Building Better Branding Through Online Community

Whether you’re promoting your own brand or a client’s, keeping your team interested in the project Slack channel, or sparking more engagement in your org’s online training program, the common denominator for success is: COMMUNITY.

Build with the best intentions

Building community in a way that feels (and is) authentic could seem either easy or daunting, depending upon on your particular POV, level of social media savvy, or brand fandom experiences. Yeah, sure, there are already plenty of people out there telling us how to be the best brand ambassadors in the universe. Some of these guiding principles for brand and community building are spot on, while others seriously miss the mark.

But creating an online environment where you and your people (clients, employees, customers) can authentically engage, is actually quite intuitive (or should be).

Authentically connect, and the people will come

1) Give people a reason to be there. When it’s clear why people should show up to your conversation’s platform, and also clear what there is to gain from participating, they will do just that. And that “there” needs to be where real, meaningful conversation is happening on the regular.

2) Be consistent with your content and focus. Keep fairly tight parameters in mind when launching prompts. If questions are too vague, people won’t know what to offer to the conversation. If discussion topics cast too wide a net, people will drift away.

3) Inspire information exchange. One sure-fire way to drive conversation is to invite people to share what they know with each other, rather than you serving as the sole content expert. Most of us enjoy being helpful, sharing resources, and directing others to content that we’re excited about. Help facilitate that energy and see what happens naturally.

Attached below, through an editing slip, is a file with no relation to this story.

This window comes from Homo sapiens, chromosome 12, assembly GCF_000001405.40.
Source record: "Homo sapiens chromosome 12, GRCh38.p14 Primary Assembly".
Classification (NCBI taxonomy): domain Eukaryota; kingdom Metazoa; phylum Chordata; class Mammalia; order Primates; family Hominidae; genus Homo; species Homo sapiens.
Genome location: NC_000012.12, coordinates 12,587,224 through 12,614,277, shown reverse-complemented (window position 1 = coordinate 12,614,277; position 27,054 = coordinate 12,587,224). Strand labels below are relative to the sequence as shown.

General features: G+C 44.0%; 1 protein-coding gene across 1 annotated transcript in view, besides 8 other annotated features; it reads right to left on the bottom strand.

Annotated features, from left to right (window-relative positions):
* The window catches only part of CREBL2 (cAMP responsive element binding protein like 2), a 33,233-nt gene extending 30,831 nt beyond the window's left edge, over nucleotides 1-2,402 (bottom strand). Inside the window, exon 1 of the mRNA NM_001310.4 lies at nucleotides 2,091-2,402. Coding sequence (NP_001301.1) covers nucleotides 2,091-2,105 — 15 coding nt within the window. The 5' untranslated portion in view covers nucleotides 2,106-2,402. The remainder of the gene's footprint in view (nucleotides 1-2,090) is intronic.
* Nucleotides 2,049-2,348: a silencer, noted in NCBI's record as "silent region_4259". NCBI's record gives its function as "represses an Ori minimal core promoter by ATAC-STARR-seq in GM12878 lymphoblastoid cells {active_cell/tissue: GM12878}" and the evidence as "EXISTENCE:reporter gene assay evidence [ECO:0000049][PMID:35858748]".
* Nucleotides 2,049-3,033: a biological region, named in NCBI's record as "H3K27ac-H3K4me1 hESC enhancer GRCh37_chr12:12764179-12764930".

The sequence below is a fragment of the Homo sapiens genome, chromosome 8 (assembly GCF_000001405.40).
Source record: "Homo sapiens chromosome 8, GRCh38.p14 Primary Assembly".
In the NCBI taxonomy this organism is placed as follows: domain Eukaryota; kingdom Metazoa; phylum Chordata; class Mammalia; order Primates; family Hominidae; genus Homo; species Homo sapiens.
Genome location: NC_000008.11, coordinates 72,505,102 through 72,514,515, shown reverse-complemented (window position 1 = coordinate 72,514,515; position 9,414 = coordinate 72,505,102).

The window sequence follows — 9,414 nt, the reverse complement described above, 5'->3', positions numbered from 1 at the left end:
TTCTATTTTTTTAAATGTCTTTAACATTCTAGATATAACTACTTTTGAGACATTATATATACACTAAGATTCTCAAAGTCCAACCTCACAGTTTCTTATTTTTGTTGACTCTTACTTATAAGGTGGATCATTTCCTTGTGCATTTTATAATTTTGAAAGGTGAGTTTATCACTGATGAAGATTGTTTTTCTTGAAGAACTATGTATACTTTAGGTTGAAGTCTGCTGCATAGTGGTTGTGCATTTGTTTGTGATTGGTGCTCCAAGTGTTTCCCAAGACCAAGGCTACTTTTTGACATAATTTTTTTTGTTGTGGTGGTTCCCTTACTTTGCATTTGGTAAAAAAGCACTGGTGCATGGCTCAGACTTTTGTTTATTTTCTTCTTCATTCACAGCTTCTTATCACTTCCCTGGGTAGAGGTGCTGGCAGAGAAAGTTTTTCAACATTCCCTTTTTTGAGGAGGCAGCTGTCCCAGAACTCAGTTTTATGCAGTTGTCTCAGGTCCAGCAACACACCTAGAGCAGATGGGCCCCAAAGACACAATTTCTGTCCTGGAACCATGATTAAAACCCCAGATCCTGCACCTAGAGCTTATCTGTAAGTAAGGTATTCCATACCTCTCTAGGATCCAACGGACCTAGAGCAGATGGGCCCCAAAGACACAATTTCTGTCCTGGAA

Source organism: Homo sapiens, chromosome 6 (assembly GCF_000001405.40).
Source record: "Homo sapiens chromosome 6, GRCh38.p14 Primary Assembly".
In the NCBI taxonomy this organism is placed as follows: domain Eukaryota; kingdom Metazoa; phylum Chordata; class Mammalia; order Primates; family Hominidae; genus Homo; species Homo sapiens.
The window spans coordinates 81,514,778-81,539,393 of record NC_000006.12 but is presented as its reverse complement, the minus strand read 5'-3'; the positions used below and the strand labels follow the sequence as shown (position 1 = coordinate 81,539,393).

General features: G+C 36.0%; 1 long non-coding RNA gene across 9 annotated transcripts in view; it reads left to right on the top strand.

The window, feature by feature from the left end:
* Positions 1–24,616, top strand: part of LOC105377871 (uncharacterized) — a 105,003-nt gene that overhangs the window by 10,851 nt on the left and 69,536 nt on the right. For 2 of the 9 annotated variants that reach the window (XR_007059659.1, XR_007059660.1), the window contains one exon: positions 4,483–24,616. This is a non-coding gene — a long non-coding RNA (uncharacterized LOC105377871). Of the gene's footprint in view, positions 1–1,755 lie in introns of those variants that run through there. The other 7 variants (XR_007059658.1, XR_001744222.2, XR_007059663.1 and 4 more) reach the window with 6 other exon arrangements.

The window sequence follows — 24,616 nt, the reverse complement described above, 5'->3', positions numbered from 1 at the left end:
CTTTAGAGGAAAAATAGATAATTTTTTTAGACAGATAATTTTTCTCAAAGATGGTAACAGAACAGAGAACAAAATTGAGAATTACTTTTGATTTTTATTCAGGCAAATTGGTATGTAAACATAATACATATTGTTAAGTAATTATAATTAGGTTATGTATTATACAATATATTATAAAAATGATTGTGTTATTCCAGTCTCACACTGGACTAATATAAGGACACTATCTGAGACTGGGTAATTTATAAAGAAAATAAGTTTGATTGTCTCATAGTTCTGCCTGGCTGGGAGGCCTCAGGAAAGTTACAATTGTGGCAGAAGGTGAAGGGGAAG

4) Make people feel special. We tend to respond positively to content that makes us feel included in something cool, something that not many people have access to. That’s the type of exclusivity vibe that helps us stay engaged. It directly taps into the “what’s in it for me?” approach. And it works.

5) Help solve problems. Sure, we like to be helpful to others, but we also like to be helped. If the conversation addresses needs directly, clearly, and simply, people will clamor to get in on it – especially if it’s practical information we can use right away.

6) Promote others. It’s really important to offer shout-outs to those who inspire within the community you’re growing. The good news is giving others praise is about the easiest thing we can do.

7) Connect people. Along with recognizing the achievements of others within your group, it’s really cool to connect like with like. Someone in the conversation has a question about futures planning? Hook ‘em up with the person offering that kind of strategic consulting. Watch new ideas get some serious loft.

8) Be responsive. There will be a point when you’re not able to devote the time needed to respond to every question or comment. But you must do so when you’re gaining traction on your community’s social media channel, and certainly must in your in-house training program. Reply to questions. Redirect interest and enthusiasm to new conversation topics. Connect people to other people and resources. “See” and engage with your participants.

9) Start small. Guess what? You already do most of these things in your daily life as a human and in your role as a professional. Use what you already know to create online conversations and communities that matter. Plant one small seed and see what happens. When you act intentionally, that’s when the REAL transpires.

What great brands do you follow for the community they’re building/have built? #questionandanswer #branding

ABOUT Eve Connell

Eve spends most billable hours writing, editing and helping professionals of all stripes with communication skills and leadership development. With degrees in French literature, philosophy, and linguistics, she also enjoys helping businesses and entrepreneurs develop their brands. Fancying herself a successful worm rancher, singer and flower arranger, Eve also lends her talent and expertise to several non-profit arts and educational organizations.